Ink jet dye discharge printing for fabrics

WO 2015/025310 A1
Dye discharge inkjet ink compositions
Kornit Digital Ltd.

Dye discharge printing is a method of forming a design on a dyed fabric by printing onto this surface a colour-destroying (dye discharging) agent to create a white or light pattern. This discharge ink can also include a colorant that is unaffected by the discharge chemistry, thereby allowing light, vibrant colours to be printed onto darkly dyed backgrounds, with perfect registration.

An alternative approach to dye discharge printing, often used for printing onto dark coloured T-shirts, is one in which a thick opaque white background ink is first applied to the fabric before the subsequent colours. Although this is a cost effective and relatively simple approach, the resultant fabric can have a compromised feel due to the quantity of materials deposited on the surface. In comparison, dye discharge printing “removes” colorants resulting in a fabric with a soft hand-feel in the printed areas and so is often used for more luxurious fabrics.

A common discharge agent is zinc formaldehyde sulfoxylate (ZFS) that, although effective, has a short pot life of around a working day. Solutions of this material tend to degrade into insoluble side products of zinc oxide and zinc sulphide which can go on to block ink jet printheads. A discharge ink suitable for ink jet printheads would have to be stable for months, and ideally a year, to be useful. This patent suggests that this can be achieved with the ZFS discharge agent if it is formatted with an excess of a complexing agent such as ethylene diamine tetra acetic acid (EDTA ).

Specifically the ratio of the ZFS:EDTA should be less than 0.6:1 to achieve lifetimes of greater than 1 month and, in some cases, up to one year. This combination was formulated into an ink jet ink formulation with 7 wt% ZFS, 18.9 wt% EDTA , 37.2 wt% various humectants, 0.2 wt% surfactants, enough acetic acid to neutralise/buffer and water to make up. This was loaded into a “Kornit Avalanche” T-shirt printer and used to print onto a black T-shirt at various levels from 30 to 100%. As the black T-shirt used was not pre-bleached before dying, the base colour of the cotton is a light brown colour, requiring a small amount of a white ink to bring the colour towards pure white.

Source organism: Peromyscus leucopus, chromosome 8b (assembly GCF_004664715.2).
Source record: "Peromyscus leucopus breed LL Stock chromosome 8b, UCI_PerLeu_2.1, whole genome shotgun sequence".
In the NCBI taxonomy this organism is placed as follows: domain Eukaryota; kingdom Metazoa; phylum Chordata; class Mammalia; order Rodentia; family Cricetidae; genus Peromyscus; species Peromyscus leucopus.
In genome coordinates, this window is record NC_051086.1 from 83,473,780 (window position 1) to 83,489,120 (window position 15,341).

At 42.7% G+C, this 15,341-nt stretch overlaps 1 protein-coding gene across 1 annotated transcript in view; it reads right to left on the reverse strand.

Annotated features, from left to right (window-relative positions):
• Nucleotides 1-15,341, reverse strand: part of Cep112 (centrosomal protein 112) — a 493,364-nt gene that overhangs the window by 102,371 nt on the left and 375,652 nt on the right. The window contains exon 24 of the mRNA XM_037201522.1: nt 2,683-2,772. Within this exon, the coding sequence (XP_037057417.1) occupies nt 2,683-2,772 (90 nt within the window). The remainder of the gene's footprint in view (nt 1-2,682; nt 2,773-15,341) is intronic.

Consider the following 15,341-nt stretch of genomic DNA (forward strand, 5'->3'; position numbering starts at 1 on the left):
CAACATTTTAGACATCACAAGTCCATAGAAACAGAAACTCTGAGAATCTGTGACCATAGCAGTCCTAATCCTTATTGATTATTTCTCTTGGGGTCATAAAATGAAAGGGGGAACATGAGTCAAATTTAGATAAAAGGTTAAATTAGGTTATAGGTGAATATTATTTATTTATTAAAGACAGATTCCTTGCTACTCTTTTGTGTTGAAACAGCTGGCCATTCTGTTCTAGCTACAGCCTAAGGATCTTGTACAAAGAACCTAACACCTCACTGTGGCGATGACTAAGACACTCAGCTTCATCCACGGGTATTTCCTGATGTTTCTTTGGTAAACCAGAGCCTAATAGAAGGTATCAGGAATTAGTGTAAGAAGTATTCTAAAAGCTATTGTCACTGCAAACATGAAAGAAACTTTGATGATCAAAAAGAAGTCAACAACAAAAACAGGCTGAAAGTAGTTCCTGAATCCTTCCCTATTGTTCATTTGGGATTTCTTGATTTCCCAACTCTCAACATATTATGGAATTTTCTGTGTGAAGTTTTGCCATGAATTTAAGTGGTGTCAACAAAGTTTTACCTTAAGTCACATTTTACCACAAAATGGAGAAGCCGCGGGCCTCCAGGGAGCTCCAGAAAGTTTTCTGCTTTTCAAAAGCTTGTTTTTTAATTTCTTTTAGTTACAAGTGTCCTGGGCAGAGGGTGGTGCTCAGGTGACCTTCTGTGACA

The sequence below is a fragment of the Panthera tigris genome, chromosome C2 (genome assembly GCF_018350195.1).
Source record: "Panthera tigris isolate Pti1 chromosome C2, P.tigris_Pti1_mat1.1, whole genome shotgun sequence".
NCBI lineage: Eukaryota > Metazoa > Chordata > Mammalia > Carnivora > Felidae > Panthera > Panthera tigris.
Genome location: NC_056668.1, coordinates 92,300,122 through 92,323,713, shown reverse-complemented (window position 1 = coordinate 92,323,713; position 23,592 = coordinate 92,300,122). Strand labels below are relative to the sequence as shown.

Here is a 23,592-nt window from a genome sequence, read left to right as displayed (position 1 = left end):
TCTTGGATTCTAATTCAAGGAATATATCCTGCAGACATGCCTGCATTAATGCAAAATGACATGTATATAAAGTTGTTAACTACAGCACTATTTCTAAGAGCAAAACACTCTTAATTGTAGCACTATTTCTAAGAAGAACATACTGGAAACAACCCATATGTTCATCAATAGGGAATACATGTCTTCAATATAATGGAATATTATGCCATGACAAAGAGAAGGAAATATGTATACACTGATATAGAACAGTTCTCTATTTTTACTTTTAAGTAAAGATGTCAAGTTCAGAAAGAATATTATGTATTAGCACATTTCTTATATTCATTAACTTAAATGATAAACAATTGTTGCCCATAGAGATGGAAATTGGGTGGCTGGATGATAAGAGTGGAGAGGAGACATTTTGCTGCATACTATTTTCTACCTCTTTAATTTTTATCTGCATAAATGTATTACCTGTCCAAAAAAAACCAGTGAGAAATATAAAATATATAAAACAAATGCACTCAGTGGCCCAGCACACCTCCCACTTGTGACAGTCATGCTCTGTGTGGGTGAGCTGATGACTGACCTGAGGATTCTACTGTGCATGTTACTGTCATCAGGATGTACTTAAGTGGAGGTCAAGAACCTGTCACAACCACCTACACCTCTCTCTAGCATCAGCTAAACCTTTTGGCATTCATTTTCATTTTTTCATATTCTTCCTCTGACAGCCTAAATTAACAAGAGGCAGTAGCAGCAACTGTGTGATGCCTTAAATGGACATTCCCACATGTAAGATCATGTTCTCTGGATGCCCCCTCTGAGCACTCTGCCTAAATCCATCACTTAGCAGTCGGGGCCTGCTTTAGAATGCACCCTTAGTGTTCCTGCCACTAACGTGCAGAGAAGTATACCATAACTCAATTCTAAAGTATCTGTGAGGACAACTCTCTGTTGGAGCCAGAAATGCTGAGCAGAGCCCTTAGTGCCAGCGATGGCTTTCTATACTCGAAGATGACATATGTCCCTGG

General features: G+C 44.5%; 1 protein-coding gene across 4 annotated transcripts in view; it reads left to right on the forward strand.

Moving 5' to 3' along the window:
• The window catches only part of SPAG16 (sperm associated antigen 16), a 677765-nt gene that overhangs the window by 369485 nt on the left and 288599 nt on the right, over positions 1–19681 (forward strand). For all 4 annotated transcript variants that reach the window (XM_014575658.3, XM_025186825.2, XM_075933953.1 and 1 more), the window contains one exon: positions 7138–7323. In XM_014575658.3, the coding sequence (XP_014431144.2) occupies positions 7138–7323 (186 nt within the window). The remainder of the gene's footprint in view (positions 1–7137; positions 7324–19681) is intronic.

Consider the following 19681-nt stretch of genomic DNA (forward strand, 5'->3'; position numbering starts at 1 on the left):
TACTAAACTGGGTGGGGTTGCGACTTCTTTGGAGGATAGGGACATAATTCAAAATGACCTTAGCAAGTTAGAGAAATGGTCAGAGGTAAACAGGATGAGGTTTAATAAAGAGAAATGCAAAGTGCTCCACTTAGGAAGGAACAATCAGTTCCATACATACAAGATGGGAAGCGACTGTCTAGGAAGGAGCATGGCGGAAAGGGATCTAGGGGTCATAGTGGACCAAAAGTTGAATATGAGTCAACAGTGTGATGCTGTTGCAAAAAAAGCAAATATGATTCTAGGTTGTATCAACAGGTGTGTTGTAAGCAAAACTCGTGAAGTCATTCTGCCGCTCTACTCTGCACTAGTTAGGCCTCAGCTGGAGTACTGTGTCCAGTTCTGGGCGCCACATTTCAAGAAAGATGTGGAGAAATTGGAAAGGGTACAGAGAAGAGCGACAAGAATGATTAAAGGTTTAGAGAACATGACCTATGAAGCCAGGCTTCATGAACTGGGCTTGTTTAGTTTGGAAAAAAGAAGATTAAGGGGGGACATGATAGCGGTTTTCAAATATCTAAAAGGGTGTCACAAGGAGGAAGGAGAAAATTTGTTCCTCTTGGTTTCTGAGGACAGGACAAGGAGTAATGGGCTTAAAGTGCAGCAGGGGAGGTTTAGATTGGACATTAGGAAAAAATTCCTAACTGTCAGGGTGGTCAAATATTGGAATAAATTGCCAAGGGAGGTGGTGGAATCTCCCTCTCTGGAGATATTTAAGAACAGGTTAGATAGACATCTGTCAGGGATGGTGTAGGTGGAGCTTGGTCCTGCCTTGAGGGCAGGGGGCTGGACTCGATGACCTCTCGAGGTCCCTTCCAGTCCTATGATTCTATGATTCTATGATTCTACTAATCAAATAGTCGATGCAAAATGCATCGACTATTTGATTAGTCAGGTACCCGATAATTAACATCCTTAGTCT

The exemplified test print demonstrates that a good white can be achieved on black T-shirts at significantly lower pigmented white ink levels.

Ink jet wallpaper media from HP

WO 2014/120149 A1
Printable medium
Hewlett-packard Development Company L.P.

Wallpaper and other wall covering papers are used both for decorative and display purposes. One function of the paper will be to conceal cracks and other imperfections in the underlying surface, so it is important that it should have a high degree of opacity. This is achieved by using a laminated structure in which an adhesive is tinted with a dark-coloured opaque pigment or dye and is sandwiched between two sheets of paper. In fact, several layers can be laminated in this way if necessary. The laminated structure is shown in the diagram.

Aug-14At the core of the laminate is an opacity enhancing adhesive layer (110) that can be from 2-50 μm in thickness. On either side of this is a paper layer (104, 108). This part of the structure forms the basic substrate, which will have 150 to 400 μm thickness and a weight of 100-500 gsm. On the top or outer surface of the paper adjacent to paper 104 is a printable image receiving layer (106) while a glue layer (118) may be positioned on the reverse surface adjacent to paper 108.